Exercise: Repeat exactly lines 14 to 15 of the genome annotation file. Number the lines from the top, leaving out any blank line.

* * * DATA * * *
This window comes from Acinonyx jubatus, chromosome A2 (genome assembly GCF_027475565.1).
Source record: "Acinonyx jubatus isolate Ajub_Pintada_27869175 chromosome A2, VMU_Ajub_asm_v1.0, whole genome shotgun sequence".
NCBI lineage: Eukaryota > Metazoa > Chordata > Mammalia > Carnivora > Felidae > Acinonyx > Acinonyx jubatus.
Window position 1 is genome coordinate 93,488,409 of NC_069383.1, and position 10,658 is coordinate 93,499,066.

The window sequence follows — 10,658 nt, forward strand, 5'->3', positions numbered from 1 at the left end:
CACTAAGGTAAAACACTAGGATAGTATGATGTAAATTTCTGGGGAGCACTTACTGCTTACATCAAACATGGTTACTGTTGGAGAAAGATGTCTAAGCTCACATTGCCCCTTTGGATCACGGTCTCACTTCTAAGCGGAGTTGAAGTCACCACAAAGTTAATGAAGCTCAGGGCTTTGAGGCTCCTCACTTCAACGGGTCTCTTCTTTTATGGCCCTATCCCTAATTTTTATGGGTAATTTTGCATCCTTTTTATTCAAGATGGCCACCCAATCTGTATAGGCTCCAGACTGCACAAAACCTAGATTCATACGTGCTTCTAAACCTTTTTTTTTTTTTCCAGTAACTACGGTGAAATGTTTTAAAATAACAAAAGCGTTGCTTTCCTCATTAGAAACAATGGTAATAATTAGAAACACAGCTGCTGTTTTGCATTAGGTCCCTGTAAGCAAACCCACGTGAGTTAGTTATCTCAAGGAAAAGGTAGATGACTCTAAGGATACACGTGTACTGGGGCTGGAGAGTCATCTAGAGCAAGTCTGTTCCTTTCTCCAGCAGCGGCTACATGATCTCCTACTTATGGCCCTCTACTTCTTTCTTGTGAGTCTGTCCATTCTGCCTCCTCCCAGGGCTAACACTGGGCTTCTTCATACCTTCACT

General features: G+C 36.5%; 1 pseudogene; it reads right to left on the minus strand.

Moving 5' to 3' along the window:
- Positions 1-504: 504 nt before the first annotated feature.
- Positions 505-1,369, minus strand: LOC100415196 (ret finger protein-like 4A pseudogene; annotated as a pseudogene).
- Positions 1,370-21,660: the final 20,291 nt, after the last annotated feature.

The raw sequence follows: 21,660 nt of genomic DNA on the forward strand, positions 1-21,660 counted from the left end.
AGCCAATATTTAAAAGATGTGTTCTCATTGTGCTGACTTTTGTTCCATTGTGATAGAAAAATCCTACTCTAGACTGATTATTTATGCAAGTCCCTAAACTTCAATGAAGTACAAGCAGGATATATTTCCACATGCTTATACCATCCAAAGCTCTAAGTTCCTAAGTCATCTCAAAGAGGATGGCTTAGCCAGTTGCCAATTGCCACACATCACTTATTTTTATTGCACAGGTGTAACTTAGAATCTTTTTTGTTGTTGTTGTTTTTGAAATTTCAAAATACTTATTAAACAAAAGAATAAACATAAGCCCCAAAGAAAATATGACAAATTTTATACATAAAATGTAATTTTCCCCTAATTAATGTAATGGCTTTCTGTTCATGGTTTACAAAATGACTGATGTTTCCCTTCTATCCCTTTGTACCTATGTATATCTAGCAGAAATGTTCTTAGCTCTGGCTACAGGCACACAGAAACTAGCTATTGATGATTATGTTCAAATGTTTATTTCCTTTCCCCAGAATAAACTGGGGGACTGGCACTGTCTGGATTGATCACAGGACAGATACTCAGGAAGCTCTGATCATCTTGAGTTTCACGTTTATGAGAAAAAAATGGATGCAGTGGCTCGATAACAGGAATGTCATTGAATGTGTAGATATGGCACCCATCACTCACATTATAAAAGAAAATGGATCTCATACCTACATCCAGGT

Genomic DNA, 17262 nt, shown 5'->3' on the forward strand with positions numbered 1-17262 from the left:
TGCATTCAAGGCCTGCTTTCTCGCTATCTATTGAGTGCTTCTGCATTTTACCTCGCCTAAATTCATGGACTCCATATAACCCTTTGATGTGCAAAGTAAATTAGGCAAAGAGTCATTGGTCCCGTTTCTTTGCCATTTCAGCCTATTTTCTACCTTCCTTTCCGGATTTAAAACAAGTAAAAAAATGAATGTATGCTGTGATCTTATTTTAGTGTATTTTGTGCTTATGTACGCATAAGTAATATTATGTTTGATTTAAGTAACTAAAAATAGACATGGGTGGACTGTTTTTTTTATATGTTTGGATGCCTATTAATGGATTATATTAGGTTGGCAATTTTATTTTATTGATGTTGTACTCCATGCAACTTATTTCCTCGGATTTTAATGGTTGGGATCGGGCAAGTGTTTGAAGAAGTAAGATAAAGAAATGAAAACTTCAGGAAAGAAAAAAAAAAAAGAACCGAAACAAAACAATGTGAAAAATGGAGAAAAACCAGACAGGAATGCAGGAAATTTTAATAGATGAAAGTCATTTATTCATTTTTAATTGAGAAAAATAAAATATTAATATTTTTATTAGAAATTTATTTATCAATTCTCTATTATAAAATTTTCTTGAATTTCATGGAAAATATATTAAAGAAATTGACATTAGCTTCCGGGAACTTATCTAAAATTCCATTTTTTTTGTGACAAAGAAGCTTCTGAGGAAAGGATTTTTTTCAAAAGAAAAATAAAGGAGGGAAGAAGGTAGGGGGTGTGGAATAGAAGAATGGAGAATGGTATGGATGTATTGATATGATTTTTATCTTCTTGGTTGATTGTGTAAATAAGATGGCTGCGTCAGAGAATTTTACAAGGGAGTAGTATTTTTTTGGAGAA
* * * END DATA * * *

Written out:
Genomic DNA, 17262 nt, shown 5'->3' on the forward strand with positions numbered 1-17262 from the left:
TGCATTCAAGGCCTGCTTTCTCGCTATCTATTGAGTGCTTCTGCATTTTACCTCGCCTAAATTCATGGACTCCATATAACCCTTTGATGTGCAAAGTAAATTAGGCAAAGAGTCATTGGTCCCGTTTCTTTGCCATTTCAGCCTATTTTCTACCTTCCTTTCCGGATTTAAAACAAGTAAAAAAATGAATGTATGCTGTGATCTTATTTTAGTGTATTTTGTGCTTATGTACGCATAAGTAATATTATGTTTGATTTAAGTAACTAAAAATAGACATGGGTGGACTGTTTTTTTTATATGTTTGGATGCCTATTAATGGATTATATTAGGTTGGCAATTTTATTTTATTGATGTTGTACTCCATGCAACTTATTTCCTCGGATTTTAATGGTTGGGATCGGGCAAGTGTTTGAAGAAGTAAGATAAAGAAATGAAAACTTCAGGAAAGAAAAAAAAAAAAGAACCGAAACAAAACAATGTGAAAAATGGAGAAAAACCAGACAGGAATGCAGGAAATTTTAATAGATGAAAGTCATTTATTCATTTTTAATTGAGAAAAATAAAATATTAATATTTTTATTAGAAATTTATTTATCAATTCTCTATTATAAAATTTTCTTGAATTTCATGGAAAATATATTAAAGAAATTGACATTAGCTTCCGGGAACTTATCTAAAATTCCATTTTTTTTGTGACAAAGAAGCTTCTGAGGAAAGGATTTTTTTCAAAAGAAAAATAAAGGAGGGAAGAAGGTAGGGGGTGTGGAATAGAAGAATGGAGAATGGTATGGATGTATTGATATGATTTTTATCTTCTTGGTTGATTGTGTAAATAAGATGGCTGCGTCAGAGAATTTTACAAGGGAGTAGTATTTTTTTGGAGAA